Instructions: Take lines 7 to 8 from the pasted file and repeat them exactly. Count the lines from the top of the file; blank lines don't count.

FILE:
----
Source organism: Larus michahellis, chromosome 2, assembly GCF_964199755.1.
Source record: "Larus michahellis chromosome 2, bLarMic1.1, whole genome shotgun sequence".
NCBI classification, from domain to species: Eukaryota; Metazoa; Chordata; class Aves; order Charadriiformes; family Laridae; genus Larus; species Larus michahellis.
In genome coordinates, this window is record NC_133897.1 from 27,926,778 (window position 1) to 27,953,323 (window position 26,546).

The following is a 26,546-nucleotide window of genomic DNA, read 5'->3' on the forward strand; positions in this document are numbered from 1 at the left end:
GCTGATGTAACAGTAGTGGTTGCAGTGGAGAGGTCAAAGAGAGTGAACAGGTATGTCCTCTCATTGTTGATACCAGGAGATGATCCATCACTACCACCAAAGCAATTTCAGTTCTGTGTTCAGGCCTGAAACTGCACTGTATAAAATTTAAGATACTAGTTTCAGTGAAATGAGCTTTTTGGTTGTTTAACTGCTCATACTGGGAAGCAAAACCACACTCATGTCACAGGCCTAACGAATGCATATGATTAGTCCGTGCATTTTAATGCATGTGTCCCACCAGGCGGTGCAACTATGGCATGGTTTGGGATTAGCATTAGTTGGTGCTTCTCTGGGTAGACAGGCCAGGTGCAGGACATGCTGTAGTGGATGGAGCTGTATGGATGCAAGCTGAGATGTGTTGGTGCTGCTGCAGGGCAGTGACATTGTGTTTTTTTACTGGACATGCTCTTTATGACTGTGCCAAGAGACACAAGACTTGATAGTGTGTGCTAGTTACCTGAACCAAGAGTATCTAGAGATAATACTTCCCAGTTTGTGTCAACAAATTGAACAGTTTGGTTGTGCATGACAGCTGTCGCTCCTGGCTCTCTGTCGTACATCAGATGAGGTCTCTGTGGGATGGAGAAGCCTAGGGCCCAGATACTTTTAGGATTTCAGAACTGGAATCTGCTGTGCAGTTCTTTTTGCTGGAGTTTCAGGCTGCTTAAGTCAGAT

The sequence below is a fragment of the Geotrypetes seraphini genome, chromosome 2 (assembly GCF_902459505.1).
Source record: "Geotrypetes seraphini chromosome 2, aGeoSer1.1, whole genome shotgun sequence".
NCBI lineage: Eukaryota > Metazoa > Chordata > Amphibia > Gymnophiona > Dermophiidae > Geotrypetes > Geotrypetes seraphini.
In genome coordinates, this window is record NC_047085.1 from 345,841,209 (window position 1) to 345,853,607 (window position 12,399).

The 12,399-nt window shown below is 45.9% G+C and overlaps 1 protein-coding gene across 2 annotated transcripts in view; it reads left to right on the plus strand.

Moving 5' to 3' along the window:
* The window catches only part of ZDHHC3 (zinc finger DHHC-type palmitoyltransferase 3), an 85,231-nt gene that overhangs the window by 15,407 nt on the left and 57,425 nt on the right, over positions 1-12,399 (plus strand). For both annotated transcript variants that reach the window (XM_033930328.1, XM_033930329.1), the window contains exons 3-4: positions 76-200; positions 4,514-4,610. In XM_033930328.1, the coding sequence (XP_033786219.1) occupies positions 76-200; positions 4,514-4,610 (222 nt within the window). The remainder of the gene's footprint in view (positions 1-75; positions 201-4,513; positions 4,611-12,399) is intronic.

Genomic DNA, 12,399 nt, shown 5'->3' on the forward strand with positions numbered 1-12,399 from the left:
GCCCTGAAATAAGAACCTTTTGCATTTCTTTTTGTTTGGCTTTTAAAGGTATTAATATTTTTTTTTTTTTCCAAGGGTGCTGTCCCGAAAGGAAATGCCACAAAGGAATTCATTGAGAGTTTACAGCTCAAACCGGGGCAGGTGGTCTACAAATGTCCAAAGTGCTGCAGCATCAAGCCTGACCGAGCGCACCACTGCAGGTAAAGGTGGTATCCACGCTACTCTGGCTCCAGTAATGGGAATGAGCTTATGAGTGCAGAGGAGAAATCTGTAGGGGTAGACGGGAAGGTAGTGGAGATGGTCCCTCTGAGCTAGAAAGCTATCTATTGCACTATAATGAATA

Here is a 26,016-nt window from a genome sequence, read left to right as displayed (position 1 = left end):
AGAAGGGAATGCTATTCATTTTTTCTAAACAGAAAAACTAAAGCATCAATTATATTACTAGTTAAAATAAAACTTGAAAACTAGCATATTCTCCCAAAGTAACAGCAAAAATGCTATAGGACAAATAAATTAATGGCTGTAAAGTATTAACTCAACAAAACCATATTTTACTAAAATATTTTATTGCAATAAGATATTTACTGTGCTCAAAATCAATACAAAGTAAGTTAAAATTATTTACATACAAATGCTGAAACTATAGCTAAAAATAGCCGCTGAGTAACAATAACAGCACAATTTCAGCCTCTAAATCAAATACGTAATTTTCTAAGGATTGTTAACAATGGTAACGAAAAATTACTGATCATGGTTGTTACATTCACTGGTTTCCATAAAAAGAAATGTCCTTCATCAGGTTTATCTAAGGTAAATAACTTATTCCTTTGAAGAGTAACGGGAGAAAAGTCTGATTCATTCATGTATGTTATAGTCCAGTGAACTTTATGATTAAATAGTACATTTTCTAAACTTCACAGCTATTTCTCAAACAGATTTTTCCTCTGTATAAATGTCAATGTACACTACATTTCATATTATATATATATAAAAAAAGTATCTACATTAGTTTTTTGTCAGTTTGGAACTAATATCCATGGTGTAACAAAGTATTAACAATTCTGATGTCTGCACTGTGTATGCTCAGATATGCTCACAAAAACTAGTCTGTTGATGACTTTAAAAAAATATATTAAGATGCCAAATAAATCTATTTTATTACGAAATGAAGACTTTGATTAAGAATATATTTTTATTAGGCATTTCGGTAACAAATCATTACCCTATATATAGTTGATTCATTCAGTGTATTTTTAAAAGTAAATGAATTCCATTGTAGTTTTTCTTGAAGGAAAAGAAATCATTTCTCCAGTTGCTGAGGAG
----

The sequence below is a fragment of the Geotrypetes seraphini genome, chromosome 2 (assembly GCF_902459505.1).
Source record: "Geotrypetes seraphini chromosome 2, aGeoSer1.1, whole genome shotgun sequence".